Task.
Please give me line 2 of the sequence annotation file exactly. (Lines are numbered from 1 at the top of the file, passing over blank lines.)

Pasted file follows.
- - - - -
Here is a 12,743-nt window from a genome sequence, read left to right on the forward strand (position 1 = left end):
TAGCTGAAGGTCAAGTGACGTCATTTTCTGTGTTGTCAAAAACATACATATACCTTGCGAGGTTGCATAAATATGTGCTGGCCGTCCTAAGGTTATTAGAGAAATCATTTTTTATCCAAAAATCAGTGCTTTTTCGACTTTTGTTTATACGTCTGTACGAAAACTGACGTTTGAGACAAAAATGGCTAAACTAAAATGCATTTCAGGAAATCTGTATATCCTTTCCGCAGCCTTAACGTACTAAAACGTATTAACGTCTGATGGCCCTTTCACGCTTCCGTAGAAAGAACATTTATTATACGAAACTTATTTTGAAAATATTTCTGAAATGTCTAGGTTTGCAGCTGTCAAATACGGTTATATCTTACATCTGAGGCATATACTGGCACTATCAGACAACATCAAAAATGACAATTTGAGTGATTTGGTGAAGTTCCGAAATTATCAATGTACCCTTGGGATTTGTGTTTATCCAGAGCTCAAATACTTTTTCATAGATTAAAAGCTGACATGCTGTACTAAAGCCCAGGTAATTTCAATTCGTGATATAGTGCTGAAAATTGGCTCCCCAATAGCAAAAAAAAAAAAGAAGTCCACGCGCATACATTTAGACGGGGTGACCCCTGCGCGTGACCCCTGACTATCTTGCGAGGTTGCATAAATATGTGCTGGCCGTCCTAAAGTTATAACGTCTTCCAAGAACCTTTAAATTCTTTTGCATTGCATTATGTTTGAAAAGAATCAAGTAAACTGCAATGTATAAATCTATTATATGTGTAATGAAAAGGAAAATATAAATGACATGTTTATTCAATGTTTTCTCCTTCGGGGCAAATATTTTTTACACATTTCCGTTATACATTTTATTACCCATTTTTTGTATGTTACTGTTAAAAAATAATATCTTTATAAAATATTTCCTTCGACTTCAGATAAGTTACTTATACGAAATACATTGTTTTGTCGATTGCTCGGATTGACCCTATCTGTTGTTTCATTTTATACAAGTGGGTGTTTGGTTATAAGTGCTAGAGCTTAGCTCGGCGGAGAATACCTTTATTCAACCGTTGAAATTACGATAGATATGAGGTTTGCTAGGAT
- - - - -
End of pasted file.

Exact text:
TAGCTGAAGGTCAAGTGACGTCATTTTCTGTGTTGTCAAAAACATACATATACCTTGCGAGGTTGCATAAATATGTGCTGGCCGTCCTAAGGTTATTAGAGAAATCATTTTTTATCCAAAAATCAGTGCTTTTTCGACTTTTGTTTATACGTCTGTACGAAAACTGACGTTTGAGACAAAAATGGCTAAACTAAAATGCATTTCAGGAAATCTGTATATCCTTTCCGCAGCCTTAACGTACTAAAACGTATTAACGTCTGATGGCCCTTTCACGCTTCCGTAGAAAGAACATTTATTATACGAAACTTATTTTGAAAATATTTCTGAAATGTCTAGGTTTGCAGCTGTCAAATACGGTTATATCTTACATCTGAGGCATATACTGGCACTATCAGACAACATCAAAAATGACAATTTGAGTGATTTGGTGAAGTTCCGAAATTATCAATGTACCCTTGGGATTTGTGTTTATCCAGAGCTCAAATACTTTTTCATAGATTAAAAGCTGACATGCTGTACTAAAGCCCAGGTAATTTCAATTCGTGATATAGTGCTGAAAATTGGCTCCCCAATAGCAAAAAAAAAAAAGAAGTCCACGCGCATACATTTAGACGGGGTGACCCCTGCGCGTGACCCCTGACTATCTTGCGAGGTTGCATAAATATGTGCTGGCCGTCCTAAAGTTATAACGTCTTCCAAGAACCTTTAAATTCTTTTGCATTGCATTATGTTTGAAAAGAATCAAGTAAACTGCAATGTATAAATCTATTATATGTGTAATGAAAAGGAAAATATAAATGACATGTTTATTCAATGTTTTCTCCTTCGGGGCAAATATTTTTTACACATTTCCGTTATACATTTTATTACCCATTTTTTGTATGTTACTGTTAAAAAATAATATCTTTATAAAATATTTCCTTCGACTTCAGATAAGTTACTTATACGAAATACATTGTTTTGTCGATTGCTCGGATTGACCCTATCTGTTGTTTCATTTTATACAAGTGGGTGTTTGGTTATAAGTGCTAGAGCTTAGCTCGGCGGAGAATACCTTTATTCAACCGTTGAAATTACGATAGATATGAGGTTTGCTAGGAT